When will we be done?

It’s been about nine months since I lost my legs, but sometimes it still doesn’t feel real to me. I’ll be engrossed at my computer, turn to stand up and then realise I can’t. When I see a person struggling to carry something, my body will prepare to rush forward and help, but then I have to sit back in my wheelchair.

For the first few months after my amputations, it felt as though I was simply ill and as soon as I got better everything would go back to normal. But of course it won’t go back to that normal.

A new normal

Coming home to Cape Town jolted me into reality in many ways. My brother and I used to stand eye-to-eye, so when he picked me up from the airport and I saw him towering over me in my wheelchair, I realised for the first time that my legs were gone forever.

Driving through familiar neighbourhoods again, old haunts where I once had such a full life, brought home to me how different life will be now. At the time, I only saw all the things I could no longer do. The places I could no longer go. Sometimes that is still all I see. I try to think of all the things I can do now, or how I could do the old things differently, but sometimes I just can’t.

The big picture

Although I have no legs, in many ways I am more fortunate than many others on this planet. I’ve never gone seriously hungry and my family and friends have always done their best to support me (when I’ve let them). Thinking of people that have never been loved, have never had a full belly, and have never been given dignity and respect, changes my perspective on my problems slightly. But honestly … it doesn’t change that much or for very long. My problems are still real to me. And that’s okay.

Someone else may have no idea how to deal with my challenges and I wouldn’t know how to handle their debt or children or drinking habit. The truth is, we never know how to cope with something until it happens. And then, most of the time, we just do it. We get through it, because we have to.

For the first time, I am acknowledging my problems and doing what I can to change them, rather than pretending that everything is fine. Fixing me is going to take years, if it is ever completed at all. But then, we are all works in progress, aren’t we?

Aah, push it (but don’t touch)

It is remarkable how quickly I became possessive of my wheelchair, especially considering that my brain has still not made peace that some of my original limbs are missing. The wheelchair has become an extension of myself and I get irrationally irritated when people touch it.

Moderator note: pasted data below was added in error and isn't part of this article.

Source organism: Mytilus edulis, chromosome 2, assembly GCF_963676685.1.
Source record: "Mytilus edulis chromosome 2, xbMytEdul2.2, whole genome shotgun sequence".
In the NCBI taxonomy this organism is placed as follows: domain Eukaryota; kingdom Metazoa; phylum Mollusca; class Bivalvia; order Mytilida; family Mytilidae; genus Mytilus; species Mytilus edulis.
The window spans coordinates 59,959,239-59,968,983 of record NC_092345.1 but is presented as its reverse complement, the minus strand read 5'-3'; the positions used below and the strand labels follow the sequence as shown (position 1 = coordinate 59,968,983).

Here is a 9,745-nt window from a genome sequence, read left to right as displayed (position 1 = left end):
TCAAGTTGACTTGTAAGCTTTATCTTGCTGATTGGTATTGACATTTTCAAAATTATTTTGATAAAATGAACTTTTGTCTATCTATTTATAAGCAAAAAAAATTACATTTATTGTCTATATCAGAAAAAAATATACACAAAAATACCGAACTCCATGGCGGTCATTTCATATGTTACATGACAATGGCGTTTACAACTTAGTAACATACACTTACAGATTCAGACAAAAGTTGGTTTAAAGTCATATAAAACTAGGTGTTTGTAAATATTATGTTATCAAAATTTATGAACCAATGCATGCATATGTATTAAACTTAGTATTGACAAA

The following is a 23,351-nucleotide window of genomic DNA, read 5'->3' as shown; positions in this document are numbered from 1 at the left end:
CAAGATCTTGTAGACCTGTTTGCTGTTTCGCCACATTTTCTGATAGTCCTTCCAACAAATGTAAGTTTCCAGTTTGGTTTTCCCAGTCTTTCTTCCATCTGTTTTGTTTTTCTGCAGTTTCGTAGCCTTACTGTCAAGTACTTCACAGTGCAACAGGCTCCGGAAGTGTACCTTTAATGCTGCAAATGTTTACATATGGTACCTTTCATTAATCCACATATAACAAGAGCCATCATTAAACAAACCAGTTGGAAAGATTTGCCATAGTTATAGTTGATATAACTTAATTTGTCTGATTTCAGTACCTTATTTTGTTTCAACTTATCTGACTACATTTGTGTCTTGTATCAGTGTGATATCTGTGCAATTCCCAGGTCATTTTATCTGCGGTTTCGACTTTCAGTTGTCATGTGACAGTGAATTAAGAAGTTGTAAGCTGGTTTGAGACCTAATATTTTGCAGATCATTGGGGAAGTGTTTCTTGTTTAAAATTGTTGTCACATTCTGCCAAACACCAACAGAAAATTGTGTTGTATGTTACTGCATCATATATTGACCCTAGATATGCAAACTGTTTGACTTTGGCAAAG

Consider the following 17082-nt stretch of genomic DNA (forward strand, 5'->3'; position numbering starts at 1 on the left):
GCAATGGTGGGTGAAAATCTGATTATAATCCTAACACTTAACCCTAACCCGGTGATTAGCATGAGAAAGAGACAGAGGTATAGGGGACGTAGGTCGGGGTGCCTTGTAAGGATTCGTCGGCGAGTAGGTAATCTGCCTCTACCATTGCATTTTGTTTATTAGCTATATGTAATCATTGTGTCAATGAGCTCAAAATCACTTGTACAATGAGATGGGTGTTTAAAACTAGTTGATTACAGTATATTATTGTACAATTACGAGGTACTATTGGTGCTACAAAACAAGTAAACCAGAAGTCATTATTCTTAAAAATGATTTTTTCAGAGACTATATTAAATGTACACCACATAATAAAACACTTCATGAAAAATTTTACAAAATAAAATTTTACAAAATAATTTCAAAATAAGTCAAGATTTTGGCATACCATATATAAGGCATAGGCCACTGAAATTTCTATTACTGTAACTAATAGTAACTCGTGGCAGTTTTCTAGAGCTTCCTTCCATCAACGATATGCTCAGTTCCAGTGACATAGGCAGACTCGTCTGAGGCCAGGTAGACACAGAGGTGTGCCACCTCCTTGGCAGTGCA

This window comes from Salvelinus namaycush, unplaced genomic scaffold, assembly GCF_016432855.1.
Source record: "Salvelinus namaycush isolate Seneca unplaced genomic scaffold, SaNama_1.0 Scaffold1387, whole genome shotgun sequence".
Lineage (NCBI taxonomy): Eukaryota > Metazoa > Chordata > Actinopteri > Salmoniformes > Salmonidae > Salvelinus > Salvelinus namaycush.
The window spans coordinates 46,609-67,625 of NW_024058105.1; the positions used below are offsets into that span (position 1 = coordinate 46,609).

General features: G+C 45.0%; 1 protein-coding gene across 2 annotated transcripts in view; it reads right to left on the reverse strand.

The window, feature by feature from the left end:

The rant

My friends and family usually ask me to move if I’m in the way or let me know that they are going to touch my wheelchair, which is ironic, because they are the ones less prone to annoy me. When it comes to strangers, however, I am always caught between rage and disbelief that they have no qualms about pushing me out of their way like an errant trolley in a supermarket. Not to mention the number of times I find able-bodied strangers taking their time in the disabled toilet, which they prefer because it happens to be more “spacious” … how much space does one need to go to the loo?

The humour

Speaking of toilets, a funny thing happened when I visited the disabled cubicle in Heathrow airport before my flight to South Africa. After finishing up I couldn’t find the button to flush the loo. I looked all around and there, right next to the toilet, was a Big Red Button. Now, everyone knows you should push a Big Red Button when you see it, right? So I pushed it, Sugababes-style (or Salt-n-Pepa-style, depending on your age). It wasn’t the flush.

Wheelchair Button Shows Physical Disability And Immobility

Image courtesy of Stuart Miles / FreeDigitalPhotos.net

An ear-splitting siren screamed my error for all of Heathrow to hear and, as I later found out, a bright red light began flashing above the cubicle’s door. Most disabled toilets I come across have an emergency button in case one gets stuck, and I realised that must be what I’d pushed. As I imagined hordes of burly men in uniforms dashing to my rescue from every corner of the airport (I wish), my search for the flush grew ever more urgent, so that I could dispose of what I’d left in the toilet bowl before any of them could see. Eventually I found it, and the solitary airport cleaner who strolled sedately over to the cubicle long after I had finished, reset the emergency button to stop the alarm that had been ringing for a solid five minutes.

The rest of my voyage passed without incident and, thanks to all the medication I was taking at the time, I slept most of the way.

The moral

Although we have wheels, pushing a wheelchair-user out of your way is just as bad as pushing someone who stands on two feet. Hogging our toilets and parking spaces (that’s a different story for a different blog post) is just as bad as someone else parking in your garage or blocking your driveway. I know it sucks that you can’t get that close to the entrance when it’s raining, but try assembling a wheelchair in that rain. So the moral of the story: Be as courteous and respectful to disabled people as you would want us to be towards you, and we’ll do the same.

Our liberation from “inspiration porn”

Sometimes when I am out shopping or wheeling my chair down the street, I am approached by strangers who tell me that I am “brave” or “inspiring”. Of course they mean well, but these people don’t know anything about me, my character or my work. How do they know I have achieved anything meaningful? This thought-provoking TED Talk by Stella Young questions society’s habit of objectifying disabled people for what she refers to as “inspiration porn”.

What do you think about society’s image of disabled people?